Students Staff

19 January 2011

New research on employment of disabled people

Colchester Campus

The number of disabled men and women claiming out-of-work benefits has been of great concern both to policy makers (worried about public expenditure) and to disabled people themselves (worried about poverty). There was a large increase in claims over the 1980s and early 1990s, and the numbers have remained stubbornly high since then, despite efforts by governments of all parties to reduce them. Benefit statistics tell us very little about the people who do not have jobs, and nothing at all about disabled people who do have jobs. Richard Berthoud from the Institute for Social and Economic Research has analysed a series of surveys over 30 years, to try to find out what has been going on. Key findings include:

  • The prevalence of disability (the proportion of working age adults who report a limiting long-standing illness) rose from 14% in 1975 to 18% in 1996, before falling back again to 16% in 2004.
  • The ‘disability employment penalty’ is a measure of the extent to which disabled people are less likely to have a job than otherwise similar non-disabled people. It increased from 17% in 1987 to 28% in 2000 – but has not reduced since then.
  • These figures refer to all people with limiting health conditions. It is commonly assumed that most of the changes in prevalence and in employment prospects have affected people with relatively minor impairments – but the research shows, on the contrary, that people with severely disadvantaging sets of health conditions have been more, not less, affected by the trends.
  • Payments of the main social security benefits (Incapacity Benefit and Severe Disability Allowance) lagged behind the number of disadvantaged disabled people in the 1970s and early 1980s, especially for women. But they had caught up by 1990.
  • The detailed analysis made possible by the series of surveys suggests that changes in disabled peoples’ employment rates or in benefit payments have not coincided with major changes in the social security rules and procedures.
  • Disabled people are very sensitive to long-term geographical variations in the health of regional labour markets; while non-disabled people have similar prospects, wherever they live.
  • But disabled people’s employment is hardly affected by booms or busts in the national economy.
  • People without educational qualifications are more likely to be disabled, and their employment rates are more affected by disability, than (at the other extreme) people with degrees. Both of these tendencies have increased in intensity over time, so that the current generation of unqualified people has very high rates of disability, and the disabled members of the group have very low rates of employment. But the number of poorly educated people in Britain has been declining over the decades, so very little of the overall growth in the number of disabled people without work can be explained by the skills effect.
  • The fact that well-educated people are relatively less affected by disability helps to show that it is not disability, on its own, that determines outcomes, but the interaction between disability and opportunities. Disability nevertheless has a substantial effect across the spectrum.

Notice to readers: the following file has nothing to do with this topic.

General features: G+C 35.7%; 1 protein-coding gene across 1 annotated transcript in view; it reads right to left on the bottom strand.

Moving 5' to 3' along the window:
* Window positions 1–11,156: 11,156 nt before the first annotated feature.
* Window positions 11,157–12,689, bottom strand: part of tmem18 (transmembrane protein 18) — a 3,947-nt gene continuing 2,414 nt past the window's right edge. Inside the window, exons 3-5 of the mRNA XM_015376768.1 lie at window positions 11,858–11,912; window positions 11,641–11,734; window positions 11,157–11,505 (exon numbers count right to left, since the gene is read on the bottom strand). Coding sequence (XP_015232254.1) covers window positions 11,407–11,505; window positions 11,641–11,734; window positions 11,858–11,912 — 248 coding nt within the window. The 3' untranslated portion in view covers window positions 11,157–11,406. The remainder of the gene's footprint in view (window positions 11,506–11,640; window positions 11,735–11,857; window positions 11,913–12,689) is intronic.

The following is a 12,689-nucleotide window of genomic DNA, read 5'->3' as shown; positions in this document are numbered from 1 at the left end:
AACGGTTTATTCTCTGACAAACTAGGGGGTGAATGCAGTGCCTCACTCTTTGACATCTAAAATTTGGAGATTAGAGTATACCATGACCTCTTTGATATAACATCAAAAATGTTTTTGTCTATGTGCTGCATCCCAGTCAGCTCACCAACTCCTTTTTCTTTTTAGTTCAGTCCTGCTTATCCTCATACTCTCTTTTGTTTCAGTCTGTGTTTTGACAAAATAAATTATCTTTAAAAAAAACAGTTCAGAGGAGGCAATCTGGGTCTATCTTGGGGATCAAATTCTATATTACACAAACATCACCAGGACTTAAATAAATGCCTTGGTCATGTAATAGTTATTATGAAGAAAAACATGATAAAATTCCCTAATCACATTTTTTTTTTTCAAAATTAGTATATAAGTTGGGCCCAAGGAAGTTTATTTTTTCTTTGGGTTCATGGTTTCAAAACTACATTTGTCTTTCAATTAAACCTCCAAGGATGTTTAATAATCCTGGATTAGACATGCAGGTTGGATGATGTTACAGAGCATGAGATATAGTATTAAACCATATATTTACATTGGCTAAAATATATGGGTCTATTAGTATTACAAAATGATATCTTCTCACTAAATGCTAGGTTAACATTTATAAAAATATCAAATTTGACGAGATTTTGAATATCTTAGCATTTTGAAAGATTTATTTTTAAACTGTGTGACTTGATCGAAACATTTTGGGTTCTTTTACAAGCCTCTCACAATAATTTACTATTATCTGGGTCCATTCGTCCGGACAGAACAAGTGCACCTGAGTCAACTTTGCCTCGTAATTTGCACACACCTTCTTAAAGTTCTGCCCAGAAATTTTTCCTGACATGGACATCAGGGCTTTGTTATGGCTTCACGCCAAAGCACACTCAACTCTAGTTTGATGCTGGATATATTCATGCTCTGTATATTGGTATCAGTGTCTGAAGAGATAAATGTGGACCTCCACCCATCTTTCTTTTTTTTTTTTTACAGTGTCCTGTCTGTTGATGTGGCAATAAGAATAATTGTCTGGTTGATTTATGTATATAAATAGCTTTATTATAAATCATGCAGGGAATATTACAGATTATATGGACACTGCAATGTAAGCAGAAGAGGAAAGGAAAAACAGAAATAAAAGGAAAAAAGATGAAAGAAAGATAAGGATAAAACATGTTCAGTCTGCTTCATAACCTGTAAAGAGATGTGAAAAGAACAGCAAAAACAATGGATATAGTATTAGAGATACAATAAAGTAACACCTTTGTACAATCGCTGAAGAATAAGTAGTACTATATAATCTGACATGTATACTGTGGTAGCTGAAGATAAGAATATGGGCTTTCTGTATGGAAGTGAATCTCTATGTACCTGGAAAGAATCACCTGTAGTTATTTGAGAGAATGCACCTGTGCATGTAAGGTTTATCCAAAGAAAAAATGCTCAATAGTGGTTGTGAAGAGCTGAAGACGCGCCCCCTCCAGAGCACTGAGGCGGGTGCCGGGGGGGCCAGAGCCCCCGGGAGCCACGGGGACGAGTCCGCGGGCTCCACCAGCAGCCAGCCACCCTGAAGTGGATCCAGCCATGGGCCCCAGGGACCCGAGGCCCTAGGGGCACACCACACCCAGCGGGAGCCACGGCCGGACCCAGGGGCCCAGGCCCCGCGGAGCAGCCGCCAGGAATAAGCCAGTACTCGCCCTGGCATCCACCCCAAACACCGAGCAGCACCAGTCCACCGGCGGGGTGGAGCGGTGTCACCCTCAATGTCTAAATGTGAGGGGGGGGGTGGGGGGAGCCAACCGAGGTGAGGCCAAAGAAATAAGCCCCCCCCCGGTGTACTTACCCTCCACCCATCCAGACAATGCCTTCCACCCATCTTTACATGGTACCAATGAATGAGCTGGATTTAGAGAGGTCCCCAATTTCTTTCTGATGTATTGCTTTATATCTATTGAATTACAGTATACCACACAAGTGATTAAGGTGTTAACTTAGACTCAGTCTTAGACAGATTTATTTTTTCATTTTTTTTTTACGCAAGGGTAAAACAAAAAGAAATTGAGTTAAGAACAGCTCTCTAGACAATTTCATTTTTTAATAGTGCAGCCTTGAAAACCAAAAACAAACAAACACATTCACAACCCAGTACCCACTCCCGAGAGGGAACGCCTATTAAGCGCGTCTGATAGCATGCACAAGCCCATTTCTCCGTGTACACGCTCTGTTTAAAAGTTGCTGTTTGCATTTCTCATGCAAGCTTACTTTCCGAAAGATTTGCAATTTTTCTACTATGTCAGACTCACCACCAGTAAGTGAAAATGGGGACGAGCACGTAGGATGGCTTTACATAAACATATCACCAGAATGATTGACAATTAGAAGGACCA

• The research helps to counter the idea that some disabled people are unequivocally capable of work, while others are wholly incapable. It supports instead the concept of disadvantage – a sliding scale of employment probabilities affected both by the nature and severity of people’s impairments, and by the willingness of employers to hire them.

This analysis of the trends over three decades has tended to undermine some of the hypotheses frequently put forward to explain the experience of disabled people:

  • There is little sign that most of the changes observed over the period have mainly been associated with minor sets of impairments;
  • There is little sign that disabled people are especially sensitive to the ups and downs of the business cycle;
  • Although there was a substantial shift in the ratio of incapacity-related benefit payments to disability-disadvantage up to about 1990, there is little sign that this ratio was influenced by major changes in the rules governing eligibility for benefits.

Commenting on the research findings, Richard Berthoud says:

'It is possible that the main shift has been at the boundary point between social convention and labour market activity. The same period witnessed a major positive shift in the economic identity of women with children – mothers have increasingly seen themselves as potential workers. It is possible that an opposite trend is affecting disabled people, who increasingly see themselves, and are seen by others, as permanently unable to work – in spite of the new emphasis on disability rights in public discourse. While employers have become more willing to recruit from the large pool of well-qualified women, they have become less motivated to hire or retain people who combine ill-health with low skill levels.'

About the research

The study analysed 28 years of the General Household Survey, using data collected between 1974 and 2005. Information was available from about 360,000 people aged 20-59.

The analysis compared the employment rates of people who reported a limiting long-standing illness with the prospects of other people with no health problem, taking account also of their age, family position, educational background and so on. “LLI” is a loose definition of disability, but the research was also able to compare the outcomes for people with more or less disadvantaging sets of health conditions, available in some years of the sequence.

Trends in the employment of disabled people in Britain is an ISER Working Paper.

This paper is part of a series of studies of disability and employment supported by the Nuffield Foundation.

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